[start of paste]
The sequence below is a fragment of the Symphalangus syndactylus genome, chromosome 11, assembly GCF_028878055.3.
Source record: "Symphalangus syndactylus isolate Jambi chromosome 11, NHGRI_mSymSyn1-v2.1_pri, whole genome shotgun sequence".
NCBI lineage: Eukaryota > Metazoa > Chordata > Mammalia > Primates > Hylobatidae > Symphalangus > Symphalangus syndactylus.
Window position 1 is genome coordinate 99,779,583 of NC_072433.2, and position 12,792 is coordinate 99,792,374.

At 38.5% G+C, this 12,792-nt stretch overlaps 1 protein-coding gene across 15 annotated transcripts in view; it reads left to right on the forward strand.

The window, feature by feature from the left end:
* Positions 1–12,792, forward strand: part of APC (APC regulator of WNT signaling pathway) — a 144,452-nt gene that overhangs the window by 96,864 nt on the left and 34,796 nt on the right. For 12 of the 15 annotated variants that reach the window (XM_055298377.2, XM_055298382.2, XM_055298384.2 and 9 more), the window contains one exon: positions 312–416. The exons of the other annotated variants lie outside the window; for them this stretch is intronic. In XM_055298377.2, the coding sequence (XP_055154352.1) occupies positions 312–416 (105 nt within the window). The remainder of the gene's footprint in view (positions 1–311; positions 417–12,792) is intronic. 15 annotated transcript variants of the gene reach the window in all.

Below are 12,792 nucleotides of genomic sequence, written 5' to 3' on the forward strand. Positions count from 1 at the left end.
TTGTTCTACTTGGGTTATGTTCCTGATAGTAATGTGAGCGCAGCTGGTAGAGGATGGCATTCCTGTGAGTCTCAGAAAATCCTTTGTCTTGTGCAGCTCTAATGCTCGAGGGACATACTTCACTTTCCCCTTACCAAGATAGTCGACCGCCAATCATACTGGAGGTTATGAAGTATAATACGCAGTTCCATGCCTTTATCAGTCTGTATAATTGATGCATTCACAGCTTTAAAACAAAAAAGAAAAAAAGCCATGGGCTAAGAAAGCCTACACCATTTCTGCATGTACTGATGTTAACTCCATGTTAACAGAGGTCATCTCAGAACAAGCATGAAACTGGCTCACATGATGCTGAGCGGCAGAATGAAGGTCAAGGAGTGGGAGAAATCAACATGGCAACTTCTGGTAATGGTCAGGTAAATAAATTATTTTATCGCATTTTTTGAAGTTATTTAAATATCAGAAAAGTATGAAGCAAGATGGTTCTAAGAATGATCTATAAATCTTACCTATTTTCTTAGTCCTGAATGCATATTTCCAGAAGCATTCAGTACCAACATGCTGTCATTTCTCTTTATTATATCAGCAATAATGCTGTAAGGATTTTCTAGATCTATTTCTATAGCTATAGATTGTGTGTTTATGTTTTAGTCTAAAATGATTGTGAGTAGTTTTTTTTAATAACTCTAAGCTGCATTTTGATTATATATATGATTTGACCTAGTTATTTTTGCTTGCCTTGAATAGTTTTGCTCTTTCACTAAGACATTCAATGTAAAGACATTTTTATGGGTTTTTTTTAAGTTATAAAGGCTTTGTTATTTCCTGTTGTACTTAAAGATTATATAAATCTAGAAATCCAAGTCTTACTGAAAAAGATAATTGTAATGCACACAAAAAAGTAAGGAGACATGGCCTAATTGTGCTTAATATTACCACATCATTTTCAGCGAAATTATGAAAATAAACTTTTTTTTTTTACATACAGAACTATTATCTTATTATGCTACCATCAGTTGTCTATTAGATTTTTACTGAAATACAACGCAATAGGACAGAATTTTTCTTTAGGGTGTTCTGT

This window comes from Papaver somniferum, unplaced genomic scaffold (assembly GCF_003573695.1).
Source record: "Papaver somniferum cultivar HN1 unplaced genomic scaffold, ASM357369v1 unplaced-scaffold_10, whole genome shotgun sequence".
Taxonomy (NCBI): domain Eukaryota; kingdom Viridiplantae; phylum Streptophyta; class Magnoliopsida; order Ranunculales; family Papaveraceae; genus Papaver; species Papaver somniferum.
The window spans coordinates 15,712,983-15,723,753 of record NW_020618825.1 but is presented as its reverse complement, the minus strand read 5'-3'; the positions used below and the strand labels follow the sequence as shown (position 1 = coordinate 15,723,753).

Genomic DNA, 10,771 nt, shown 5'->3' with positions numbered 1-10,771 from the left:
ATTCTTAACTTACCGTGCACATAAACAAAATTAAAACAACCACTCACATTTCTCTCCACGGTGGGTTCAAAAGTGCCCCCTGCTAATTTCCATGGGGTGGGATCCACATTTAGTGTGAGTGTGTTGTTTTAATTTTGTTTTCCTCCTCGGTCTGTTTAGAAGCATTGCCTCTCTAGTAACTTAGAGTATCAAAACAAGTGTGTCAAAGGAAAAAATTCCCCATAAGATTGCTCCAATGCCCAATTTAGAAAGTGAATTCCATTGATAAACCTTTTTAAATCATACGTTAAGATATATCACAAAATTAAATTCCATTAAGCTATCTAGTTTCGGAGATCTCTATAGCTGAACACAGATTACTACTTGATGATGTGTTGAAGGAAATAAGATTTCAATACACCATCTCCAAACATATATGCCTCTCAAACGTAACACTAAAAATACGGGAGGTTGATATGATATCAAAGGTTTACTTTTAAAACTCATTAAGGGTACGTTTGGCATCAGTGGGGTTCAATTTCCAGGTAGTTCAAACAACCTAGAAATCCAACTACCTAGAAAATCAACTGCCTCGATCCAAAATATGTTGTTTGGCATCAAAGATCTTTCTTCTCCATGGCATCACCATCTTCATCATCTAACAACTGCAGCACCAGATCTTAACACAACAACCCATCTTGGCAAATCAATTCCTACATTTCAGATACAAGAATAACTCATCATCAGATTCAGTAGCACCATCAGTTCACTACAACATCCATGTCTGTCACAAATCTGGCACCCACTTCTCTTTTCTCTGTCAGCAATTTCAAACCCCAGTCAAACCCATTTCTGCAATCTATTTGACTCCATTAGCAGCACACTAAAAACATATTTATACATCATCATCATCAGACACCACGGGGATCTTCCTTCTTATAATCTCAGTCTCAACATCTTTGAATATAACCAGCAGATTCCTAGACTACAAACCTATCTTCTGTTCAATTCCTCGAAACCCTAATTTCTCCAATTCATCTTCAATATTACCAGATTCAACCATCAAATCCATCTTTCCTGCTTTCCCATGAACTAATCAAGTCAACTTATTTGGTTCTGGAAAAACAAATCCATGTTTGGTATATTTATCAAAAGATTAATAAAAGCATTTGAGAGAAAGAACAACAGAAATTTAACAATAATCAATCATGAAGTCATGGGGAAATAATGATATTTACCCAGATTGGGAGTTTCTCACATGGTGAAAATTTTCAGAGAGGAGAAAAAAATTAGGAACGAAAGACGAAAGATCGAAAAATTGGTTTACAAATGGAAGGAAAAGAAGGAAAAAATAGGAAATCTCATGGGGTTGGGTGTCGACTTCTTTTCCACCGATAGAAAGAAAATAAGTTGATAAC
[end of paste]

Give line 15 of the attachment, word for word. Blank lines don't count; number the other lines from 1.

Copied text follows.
ATTCTTAACTTACCGTGCACATAAACAAAATTAAAACAACCACTCACATTTCTCTCCACGGTGGGTTCAAAAGTGCCCCCTGCTAATTTCCATGGGGTGGGATCCACATTTAGTGTGAGTGTGTTGTTTTAATTTTGTTTTCCTCCTCGGTCTGTTTAGAAGCATTGCCTCTCTAGTAACTTAGAGTATCAAAACAAGTGTGTCAAAGGAAAAAATTCCCCATAAGATTGCTCCAATGCCCAATTTAGAAAGTGAATTCCATTGATAAACCTTTTTAAATCATACGTTAAGATATATCACAAAATTAAATTCCATTAAGCTATCTAGTTTCGGAGATCTCTATAGCTGAACACAGATTACTACTTGATGATGTGTTGAAGGAAATAAGATTTCAATACACCATCTCCAAACATATATGCCTCTCAAACGTAACACTAAAAATACGGGAGGTTGATATGATATCAAAGGTTTACTTTTAAAACTCATTAAGGGTACGTTTGGCATCAGTGGGGTTCAATTTCCAGGTAGTTCAAACAACCTAGAAATCCAACTACCTAGAAAATCAACTGCCTCGATCCAAAATATGTTGTTTGGCATCAAAGATCTTTCTTCTCCATGGCATCACCATCTTCATCATCTAACAACTGCAGCACCAGATCTTAACACAACAACCCATCTTGGCAAATCAATTCCTACATTTCAGATACAAGAATAACTCATCATCAGATTCAGTAGCACCATCAGTTCACTACAACATCCATGTCTGTCACAAATCTGGCACCCACTTCTCTTTTCTCTGTCAGCAATTTCAAACCCCAGTCAAACCCATTTCTGCAATCTATTTGACTCCATTAGCAGCACACTAAAAACATATTTATACATCATCATCATCAGACACCACGGGGATCTTCCTTCTTATAATCTCAGTCTCAACATCTTTGAATATAACCAGCAGATTCCTAGACTACAAACCTATCTTCTGTTCAATTCCTCGAAACCCTAATTTCTCCAATTCATCTTCAATATTACCAGATTCAACCATCAAATCCATCTTTCCTGCTTTCCCATGAACTAATCAAGTCAACTTATTTGGTTCTGGAAAAACAAATCCATGTTTGGTATATTTATCAAAAGATTAATAAAAGCATTTGAGAGAAAGAACAACAGAAATTTAACAATAATCAATCATGAAGTCATGGGGAAATAATGATATTTACCCAGATTGGGAGTTTCTCACATGGTGAAAATTTTCAGAGAGGAGAAAAAAATTAGGAACGAAAGACGAAAGATCGAAAAATTGGTTTACAAATGGAAGGAAAAGAAGGAAAAAATAGGAAATCTCATGGGGTTGGGTGTCGACTTCTTTTCCACCGATAGAAAGAAAATAAGTTGATAAC